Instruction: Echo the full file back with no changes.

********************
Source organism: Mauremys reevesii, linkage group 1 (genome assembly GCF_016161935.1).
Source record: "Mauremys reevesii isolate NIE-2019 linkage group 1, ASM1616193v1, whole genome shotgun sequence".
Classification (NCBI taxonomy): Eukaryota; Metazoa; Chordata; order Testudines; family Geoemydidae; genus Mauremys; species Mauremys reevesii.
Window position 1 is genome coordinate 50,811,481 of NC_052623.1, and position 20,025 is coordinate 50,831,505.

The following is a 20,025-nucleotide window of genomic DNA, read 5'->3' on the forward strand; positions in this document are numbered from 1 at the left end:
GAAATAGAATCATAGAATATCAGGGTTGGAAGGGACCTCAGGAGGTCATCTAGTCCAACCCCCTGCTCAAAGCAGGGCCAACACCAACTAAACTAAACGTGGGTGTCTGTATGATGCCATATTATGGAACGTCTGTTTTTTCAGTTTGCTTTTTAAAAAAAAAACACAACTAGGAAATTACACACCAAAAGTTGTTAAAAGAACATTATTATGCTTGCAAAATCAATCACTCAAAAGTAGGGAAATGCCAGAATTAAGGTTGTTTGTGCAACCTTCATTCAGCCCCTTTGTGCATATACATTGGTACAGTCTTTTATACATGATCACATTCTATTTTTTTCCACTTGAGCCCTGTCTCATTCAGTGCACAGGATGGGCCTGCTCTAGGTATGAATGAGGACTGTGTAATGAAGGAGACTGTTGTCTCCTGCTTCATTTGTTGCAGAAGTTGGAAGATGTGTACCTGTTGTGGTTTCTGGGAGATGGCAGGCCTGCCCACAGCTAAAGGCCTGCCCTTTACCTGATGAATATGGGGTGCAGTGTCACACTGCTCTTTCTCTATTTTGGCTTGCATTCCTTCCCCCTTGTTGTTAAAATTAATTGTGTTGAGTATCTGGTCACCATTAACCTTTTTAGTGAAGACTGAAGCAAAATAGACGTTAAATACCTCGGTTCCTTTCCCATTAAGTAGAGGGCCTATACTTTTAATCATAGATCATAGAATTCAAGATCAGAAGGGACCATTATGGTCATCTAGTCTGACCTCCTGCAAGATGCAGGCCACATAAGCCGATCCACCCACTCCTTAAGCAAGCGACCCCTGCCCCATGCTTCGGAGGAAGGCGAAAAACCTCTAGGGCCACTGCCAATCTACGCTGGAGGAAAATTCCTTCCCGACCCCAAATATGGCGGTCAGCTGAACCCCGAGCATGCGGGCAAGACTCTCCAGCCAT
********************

Source organism: Mauremys reevesii, linkage group 1 (genome assembly GCF_016161935.1).
Source record: "Mauremys reevesii isolate NIE-2019 linkage group 1, ASM1616193v1, whole genome shotgun sequence".
Classification (NCBI taxonomy): Eukaryota; Metazoa; Chordata; order Testudines; family Geoemydidae; genus Mauremys; species Mauremys reevesii.
Window position 1 is genome coordinate 50,811,481 of NC_052623.1, and position 20,025 is coordinate 50,831,505.

The following is a 20,025-nucleotide window of genomic DNA, read 5'->3' on the forward strand; positions in this document are numbered from 1 at the left end:
GAAATAGAATCATAGAATATCAGGGTTGGAAGGGACCTCAGGAGGTCATCTAGTCCAACCCCCTGCTCAAAGCAGGGCCAACACCAACTAAACTAAACGTGGGTGTCTGTATGATGCCATATTATGGAACGTCTGTTTTTTCAGTTTGCTTTTTAAAAAAAAAACACAACTAGGAAATTACACACCAAAAGTTGTTAAAAGAACATTATTATGCTTGCAAAATCAATCACTCAAAAGTAGGGAAATGCCAGAATTAAGGTTGTTTGTGCAACCTTCATTCAGCCCCTTTGTGCATATACATTGGTACAGTCTTTTATACATGATCACATTCTATTTTTTTCCACTTGAGCCCTGTCTCATTCAGTGCACAGGATGGGCCTGCTCTAGGTATGAATGAGGACTGTGTAATGAAGGAGACTGTTGTCTCCTGCTTCATTTGTTGCAGAAGTTGGAAGATGTGTACCTGTTGTGGTTTCTGGGAGATGGCAGGCCTGCCCACAGCTAAAGGCCTGCCCTTTACCTGATGAATATGGGGTGCAGTGTCACACTGCTCTTTCTCTATTTTGGCTTGCATTCCTTCCCCCTTGTTGTTAAAATTAATTGTGTTGAGTATCTGGTCACCATTAACCTTTTTAGTGAAGACTGAAGCAAAATAGACGTTAAATACCTCGGTTCCTTTCCCATTAAGTAGAGGGCCTATACTTTTAATCATAGATCATAGAATTCAAGATCAGAAGGGACCATTATGGTCATCTAGTCTGACCTCCTGCAAGATGCAGGCCACATAAGCCGATCCACCCACTCCTTAAGCAAGCGACCCCTGCCCCATGCTTCGGAGGAAGGCGAAAAACCTCTAGGGCCACTGCCAATCTACGCTGGAGGAAAATTCCTTCCCGACCCCAAATATGGCGGTCAGCTGAACCCCGAGCATGCGGGCAAGACTCTCCAGCCAT